(audience laughs)

You know?

And I think it's important that Abi is here,

and it's important, like, that she's willing

to have these conversations is an important acknowledgement.

And Abi is trailblazing, because there aren't,

I can't name anyone else like her, to be honest,

so I think it's important to have people like her,

who are open to having this conversation, and learning,

and walking away with it, and coming and putting, you know,

connecting with all these people,

and being willing to listen to anybody in the room.

This is what an open society looks like.

This is what we have to protect, and preserve,

and expand upon.

(audience claps and cheers)

- So with that, I just want to say thank you.

This has been an amazing conversation.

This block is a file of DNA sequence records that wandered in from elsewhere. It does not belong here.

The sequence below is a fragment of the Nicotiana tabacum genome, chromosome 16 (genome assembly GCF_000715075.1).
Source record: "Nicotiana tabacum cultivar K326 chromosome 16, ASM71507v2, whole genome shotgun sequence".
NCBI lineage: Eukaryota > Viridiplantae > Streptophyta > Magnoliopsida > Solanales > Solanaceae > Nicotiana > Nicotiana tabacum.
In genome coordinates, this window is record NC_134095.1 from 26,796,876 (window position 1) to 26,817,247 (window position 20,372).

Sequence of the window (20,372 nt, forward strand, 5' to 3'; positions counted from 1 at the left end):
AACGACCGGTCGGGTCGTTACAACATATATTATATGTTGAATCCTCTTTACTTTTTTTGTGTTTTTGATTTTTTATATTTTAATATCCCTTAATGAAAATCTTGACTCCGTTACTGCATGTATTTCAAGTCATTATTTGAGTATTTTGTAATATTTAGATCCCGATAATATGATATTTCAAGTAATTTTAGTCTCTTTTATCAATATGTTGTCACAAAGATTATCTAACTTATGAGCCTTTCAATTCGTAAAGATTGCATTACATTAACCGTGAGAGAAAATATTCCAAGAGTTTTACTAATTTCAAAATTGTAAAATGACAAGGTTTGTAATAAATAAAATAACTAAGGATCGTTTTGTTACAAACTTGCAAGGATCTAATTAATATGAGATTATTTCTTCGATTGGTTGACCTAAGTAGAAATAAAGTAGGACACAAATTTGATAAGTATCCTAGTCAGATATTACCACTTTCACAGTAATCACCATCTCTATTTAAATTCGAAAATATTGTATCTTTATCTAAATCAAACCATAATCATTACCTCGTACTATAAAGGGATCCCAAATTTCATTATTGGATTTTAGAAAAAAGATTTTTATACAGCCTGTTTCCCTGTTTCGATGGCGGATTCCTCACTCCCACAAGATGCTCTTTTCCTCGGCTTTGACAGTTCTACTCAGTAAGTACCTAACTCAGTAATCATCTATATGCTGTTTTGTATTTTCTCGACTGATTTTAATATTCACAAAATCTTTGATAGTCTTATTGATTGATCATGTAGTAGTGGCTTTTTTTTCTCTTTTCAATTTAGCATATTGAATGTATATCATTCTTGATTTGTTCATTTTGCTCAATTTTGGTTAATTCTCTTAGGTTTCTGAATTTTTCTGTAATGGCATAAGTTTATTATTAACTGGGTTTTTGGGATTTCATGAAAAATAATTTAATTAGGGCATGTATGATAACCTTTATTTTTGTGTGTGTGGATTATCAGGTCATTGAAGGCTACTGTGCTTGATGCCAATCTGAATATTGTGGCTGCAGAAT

I wanna thank all of you on the panel for sharing

and opening up and just,

I mean this is one of the more real panels

that I've seen here, at Sundance.

And I wanna thank CAAM.

I wanna thank the Sundance Institute.

And first, and also, I wanna thank you guys for showing up,

and being here, and being part of the conversation.

And I want that you take the same spirit

that we have up here, out with you

when you go back outside where it's nice and cold,

but also when you're seeing films,

but support these filmmakers, support all of them,

I see a lot of you guys in here who have films,

and I praise you guys.

We've got, on the Asian American tent,

we've got over 60 filmmakers and producers and artists

who have films in this festival, that's unheard of for us,

so I think this is the moment, it's a movement, embrace it,

and thank you very much.

Thanks a lot.

- Thank you to David Magdael.

David Magdael!

(audience claps)